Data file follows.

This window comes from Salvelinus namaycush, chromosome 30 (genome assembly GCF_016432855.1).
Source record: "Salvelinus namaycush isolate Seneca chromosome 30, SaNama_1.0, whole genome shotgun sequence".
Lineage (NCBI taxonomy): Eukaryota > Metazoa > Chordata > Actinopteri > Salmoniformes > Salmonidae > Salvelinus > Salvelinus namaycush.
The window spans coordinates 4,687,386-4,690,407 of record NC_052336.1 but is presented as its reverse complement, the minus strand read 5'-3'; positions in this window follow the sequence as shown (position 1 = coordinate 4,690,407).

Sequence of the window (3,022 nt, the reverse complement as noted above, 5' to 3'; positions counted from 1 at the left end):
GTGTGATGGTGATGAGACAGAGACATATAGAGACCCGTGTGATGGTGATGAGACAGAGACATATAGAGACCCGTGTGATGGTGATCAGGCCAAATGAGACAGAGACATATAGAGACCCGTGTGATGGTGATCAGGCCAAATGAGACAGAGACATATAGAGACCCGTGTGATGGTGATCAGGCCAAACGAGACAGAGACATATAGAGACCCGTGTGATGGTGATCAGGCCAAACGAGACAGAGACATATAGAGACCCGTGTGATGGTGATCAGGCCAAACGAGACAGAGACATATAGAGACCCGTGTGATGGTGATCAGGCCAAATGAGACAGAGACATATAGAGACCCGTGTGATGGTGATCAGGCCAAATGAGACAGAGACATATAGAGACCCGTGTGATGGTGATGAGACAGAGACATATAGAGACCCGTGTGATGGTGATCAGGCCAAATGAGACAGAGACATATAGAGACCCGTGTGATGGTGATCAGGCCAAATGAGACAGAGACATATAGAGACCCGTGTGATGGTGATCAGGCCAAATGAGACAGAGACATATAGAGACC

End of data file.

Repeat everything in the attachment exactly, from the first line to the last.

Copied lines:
This window comes from Salvelinus namaycush, chromosome 30 (genome assembly GCF_016432855.1).
Source record: "Salvelinus namaycush isolate Seneca chromosome 30, SaNama_1.0, whole genome shotgun sequence".
Lineage (NCBI taxonomy): Eukaryota > Metazoa > Chordata > Actinopteri > Salmoniformes > Salmonidae > Salvelinus > Salvelinus namaycush.
The window spans coordinates 4,687,386-4,690,407 of record NC_052336.1 but is presented as its reverse complement, the minus strand read 5'-3'; positions in this window follow the sequence as shown (position 1 = coordinate 4,690,407).

Sequence of the window (3,022 nt, the reverse complement as noted above, 5' to 3'; positions counted from 1 at the left end):
GTGTGATGGTGATGAGACAGAGACATATAGAGACCCGTGTGATGGTGATGAGACAGAGACATATAGAGACCCGTGTGATGGTGATCAGGCCAAATGAGACAGAGACATATAGAGACCCGTGTGATGGTGATCAGGCCAAATGAGACAGAGACATATAGAGACCCGTGTGATGGTGATCAGGCCAAACGAGACAGAGACATATAGAGACCCGTGTGATGGTGATCAGGCCAAACGAGACAGAGACATATAGAGACCCGTGTGATGGTGATCAGGCCAAACGAGACAGAGACATATAGAGACCCGTGTGATGGTGATCAGGCCAAATGAGACAGAGACATATAGAGACCCGTGTGATGGTGATCAGGCCAAATGAGACAGAGACATATAGAGACCCGTGTGATGGTGATGAGACAGAGACATATAGAGACCCGTGTGATGGTGATCAGGCCAAATGAGACAGAGACATATAGAGACCCGTGTGATGGTGATCAGGCCAAATGAGACAGAGACATATAGAGACCCGTGTGATGGTGATCAGGCCAAATGAGACAGAGACATATAGAGACC